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The Treatment Industrial Complex: Identifying and Challenging the Threat to Criminal Justice Reform
June 27, 2017 @ 7:30 am - 9:00 am EDT
The “Treatment Industrial Complex (TIC)” is the movement of for-profit prison companies like CoreCivic (formerly Corrections Corporation of America) and GEO Group into sectors that were traditionally more oriented toward treatment and rehabilitation, such as diversion, re-entry programs, and “alternatives to incarceration” like electronic monitoring.
The profitization of community corrections poses a serious threat to the movement to end mass incarceration, and the work to shrink the size and scope of the criminal justice system. Due to their extensive economic and political influence, for-profit prison corporations can exploit reform efforts for their own financial gain and out-compete smaller, community-based service providers for contracts. In addition, their extensive lobbying and campaign contributions are being leveraged to influence the direction of sentencing reform efforts and other policy decisions at the state and federal levels. While the best practices in community corrections emphasize tailoring interventions to provide the lowest level of security or surveillance necessary for the shortest period of time, the incentive for private prison companies is to “widen the net” of people under ever-increasing levels of control.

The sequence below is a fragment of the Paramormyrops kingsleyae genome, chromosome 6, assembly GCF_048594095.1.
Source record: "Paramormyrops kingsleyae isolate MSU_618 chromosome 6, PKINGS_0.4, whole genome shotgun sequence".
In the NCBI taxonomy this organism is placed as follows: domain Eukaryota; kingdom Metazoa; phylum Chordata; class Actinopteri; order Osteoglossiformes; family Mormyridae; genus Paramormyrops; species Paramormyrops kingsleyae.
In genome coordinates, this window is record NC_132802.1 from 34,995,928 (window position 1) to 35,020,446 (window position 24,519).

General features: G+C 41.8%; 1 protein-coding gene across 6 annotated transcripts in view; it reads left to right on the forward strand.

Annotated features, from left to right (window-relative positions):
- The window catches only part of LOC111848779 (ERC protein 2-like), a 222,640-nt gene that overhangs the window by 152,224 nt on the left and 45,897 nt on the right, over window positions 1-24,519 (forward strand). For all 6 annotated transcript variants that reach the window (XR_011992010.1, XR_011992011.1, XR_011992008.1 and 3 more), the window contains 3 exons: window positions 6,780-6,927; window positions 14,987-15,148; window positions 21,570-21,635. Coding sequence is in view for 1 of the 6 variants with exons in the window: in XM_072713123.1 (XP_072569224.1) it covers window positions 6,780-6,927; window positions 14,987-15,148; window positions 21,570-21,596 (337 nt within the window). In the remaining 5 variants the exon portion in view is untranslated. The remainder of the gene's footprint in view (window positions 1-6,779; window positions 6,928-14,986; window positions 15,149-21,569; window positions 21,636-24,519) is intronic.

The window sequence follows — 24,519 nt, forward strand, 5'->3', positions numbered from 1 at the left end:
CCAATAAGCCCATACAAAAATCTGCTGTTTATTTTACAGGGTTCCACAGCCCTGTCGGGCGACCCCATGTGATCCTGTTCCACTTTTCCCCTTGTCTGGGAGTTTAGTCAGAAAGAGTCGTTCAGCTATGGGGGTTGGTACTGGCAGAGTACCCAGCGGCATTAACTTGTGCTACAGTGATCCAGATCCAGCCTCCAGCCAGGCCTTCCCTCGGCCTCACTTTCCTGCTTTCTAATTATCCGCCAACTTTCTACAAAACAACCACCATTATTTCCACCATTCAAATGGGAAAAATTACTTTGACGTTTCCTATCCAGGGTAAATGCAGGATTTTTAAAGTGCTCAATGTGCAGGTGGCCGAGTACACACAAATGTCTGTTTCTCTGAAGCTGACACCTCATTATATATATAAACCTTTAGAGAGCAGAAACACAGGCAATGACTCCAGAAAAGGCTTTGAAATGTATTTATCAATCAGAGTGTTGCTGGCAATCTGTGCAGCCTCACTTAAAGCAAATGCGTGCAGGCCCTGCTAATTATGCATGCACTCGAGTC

Join Caroline Isaacs and Emily Verdugo of the American Friends Service Committee Arizona’s Criminal Justice program for a briefing on the research they have conducted on the “Treatment Industrial Complex,” strategies for challenging the TIC, and opportunities for collaboration.
Tuesday, June 27th
Public Welfare Foundation, Marsh Conference Room
1200 U Street, NW Washington, DC
11:30 a.m. -1:00 p.m.